Lights Out

Movie review by
Jeffrey M. Anderson, Common Sense Media
Lights Out Movie Poster Image
Exceptionally simple, smart, scary monster movie.
  • PG-13
  • 2016
  • 81 minutes
Parents recommendPopular with kids

Parents say

age 13+
Based on 11 reviews

Kids say

age 13+
Based on 42 reviews

A lot or a little?

The parents' guide to what's in this movie.

Positive Messages

Amid all the scary/horror content, the movie does reward those who stick by their loved ones and face grave danger in order to protect them.

Positive Role Models & Representations

Although Rebecca is flawed and rebellious and is shown to be a somewhat unfit guardian for her younger brother, she's also very brave and loving and protective of him.

Violence

Lots of scary, shocking moments. Characters are killed, and blood is spilled. Guns are fired; suicide by gunshot. A bloody leg. A mangled corpse. Character thrown across a room and hits her head on furniture. Character thrown from height. Characters argue.

Sex

A man and a woman have a suggested sexual relationship; they're seen being comfortable together, lying in bed (no nudity), joking about showering together, etc. Kissing shown. Some slightly suggestive posters.

Language

A use of "f--k," and uses of "s--t." Plus "oh God" as an exclamation.

Consumerism

Apple FaceTime is used.

Drinking, Drugs & Smoking

A bong is shown. Bottles of prescription pills are shown.

What parents need to know

Parents need to know that Lights Out is a horror movie about a ghost/monster that only appears in darkness. It's a surprisingly simple, effective idea that works well. Expect strong horror violence; in addition to scary stuff and shocking jump-scare moments, there's murder and death, bloody wounds, suicide, guns fired, brutally attacks, arguments, and unsettling themes. A young couple has a suggested sexual relationship, with some spoken references, but only kissing is shown. Language is infrequent but includes a use of "f--k" and some uses of "s--t." A bong is shown in one shot, suggesting that a character smokes pot.

User Reviews

  • Parents say
  • Kids say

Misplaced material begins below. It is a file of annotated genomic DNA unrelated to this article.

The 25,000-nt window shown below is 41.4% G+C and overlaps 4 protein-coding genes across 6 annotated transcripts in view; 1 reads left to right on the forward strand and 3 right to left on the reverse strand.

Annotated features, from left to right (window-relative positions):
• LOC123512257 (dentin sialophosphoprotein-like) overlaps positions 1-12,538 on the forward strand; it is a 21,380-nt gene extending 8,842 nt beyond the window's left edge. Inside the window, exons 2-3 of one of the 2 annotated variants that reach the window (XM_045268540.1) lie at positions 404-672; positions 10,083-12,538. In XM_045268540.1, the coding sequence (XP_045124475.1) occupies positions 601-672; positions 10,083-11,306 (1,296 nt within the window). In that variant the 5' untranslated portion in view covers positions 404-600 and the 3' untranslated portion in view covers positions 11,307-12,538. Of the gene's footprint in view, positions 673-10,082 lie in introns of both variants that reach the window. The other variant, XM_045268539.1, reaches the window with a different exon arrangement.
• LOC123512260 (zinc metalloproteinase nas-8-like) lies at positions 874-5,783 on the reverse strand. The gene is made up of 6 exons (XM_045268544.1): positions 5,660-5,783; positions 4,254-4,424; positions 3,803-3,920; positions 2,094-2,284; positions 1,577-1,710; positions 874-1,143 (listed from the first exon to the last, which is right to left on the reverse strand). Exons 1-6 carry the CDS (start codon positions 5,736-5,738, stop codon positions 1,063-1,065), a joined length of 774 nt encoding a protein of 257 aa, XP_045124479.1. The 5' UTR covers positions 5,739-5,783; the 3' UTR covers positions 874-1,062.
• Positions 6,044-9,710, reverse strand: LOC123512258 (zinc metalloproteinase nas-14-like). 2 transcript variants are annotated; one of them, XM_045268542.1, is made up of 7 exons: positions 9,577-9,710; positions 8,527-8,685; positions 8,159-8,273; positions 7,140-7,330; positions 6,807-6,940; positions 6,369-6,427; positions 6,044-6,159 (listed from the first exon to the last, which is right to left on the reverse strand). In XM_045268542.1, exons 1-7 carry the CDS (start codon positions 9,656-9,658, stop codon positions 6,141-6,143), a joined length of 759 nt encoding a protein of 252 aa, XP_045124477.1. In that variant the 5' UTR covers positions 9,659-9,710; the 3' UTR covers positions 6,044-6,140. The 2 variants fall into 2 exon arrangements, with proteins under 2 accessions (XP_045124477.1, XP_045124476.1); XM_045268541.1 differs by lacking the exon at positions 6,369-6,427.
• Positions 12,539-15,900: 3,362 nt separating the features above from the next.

Adult Written byJackTerrein July 22, 2016

This year's best horror movie so far!

I went into this movie without very big expectations, but ended up being blown away by how great this movie actually is. The cinematography, plot, setting, and... Continue reading
Adult Written byAlyssa G. July 30, 2016

Triggers and spoiler

*****Spoiler alert ***** While the movie talks about the mom being depressed. She didn't kill herself at the end because she was done with life. She was... Continue reading
Teen, 15 years old Written byPipeCine August 23, 2016

Warner Bros. Is The Modern 'Hammer Productions', Temporarily

"Lights Out", the second horror film most anticipated of the year (undoubtedly, the first was "The Conjuring 2") lands in midsummer with an... Continue reading
Teen, 17 years old Written byKylee K. September 4, 2016

Good for Mature Tweens

Well I personally loved this movie it was really good. But some things you might want to know before you child watches this movie is that it uses language such... Continue reading

What's the story?

A man (Billy Burke), concerned about the well-being of his sick wife, Sophie (Maria Bello), and scared son, Martin (Gabriel Bateman), is attacked and killed by a terrifying creature that only seems to exist in the dark with the LIGHTS OUT. At home, young Martin is also terrorized by the creature and calls his rebellious older half-sister, Rebecca (Teresa Palmer), for help. Accompanied by her kind, patient boyfriend Bret (Alexander DiPersia), Rebecca learns that the creature was once a woman called Diana, who had a brutal childhood and a chronic sensitivity to light. She also learns that Diana was once Sophie's friend and that Sophie may have something to do with Diana's reign of terror. Can Sophie's kids stay in the light long enough to defeat the monster?

Is it any good?

This simple but effective horror movie seems to do everything exactly right. It's smart, clever, and very scary, and it doesn't bother with any of the lazy, cynical stuff associated with the horror genre today. Written and directed by David F. Sandberg -- making his feature debut after some spooky short films -- and co-written by veteran horror screenwriter Eric Heisserer, Lights Out starts by creating a great new movie monster. They establish clear rules for their Diana and then run with every conceivable variation on their idea; the movie is full of unexpected surprises.

Helped by strong performances, especially from standouts Palmer and Bello, the characters are sharply drawn and sympathetic. They also behave logically -- and even when they do go into the dark, scary basement, it's only to look for the fuse box. The movie even avoids the usual, annoying, fake "look out for the sequel" ending. It's the rare horror movie that shows its audience respect and delivers a quality tricky treat.

Talk to your kids about ...

  • Families can talk about Lights Out's violence. How does it make you feel? How does it accomplish that? What's the impact of media violence on kids?

  • Is the movie scary? What's scary about it? Why is it sometimes fun to be scared?

  • Is Rebecca a role model? What are her flaws? What are her strengths? Does she come through for those who need her?

  • What does it mean to be a monster? Why do you think Diana does the things she does? Do you feel sorry for her?

  • What's the friendship like between Diana and Sophie? Have you ever had an unusual friendship?

Movie details

Themes & Topics

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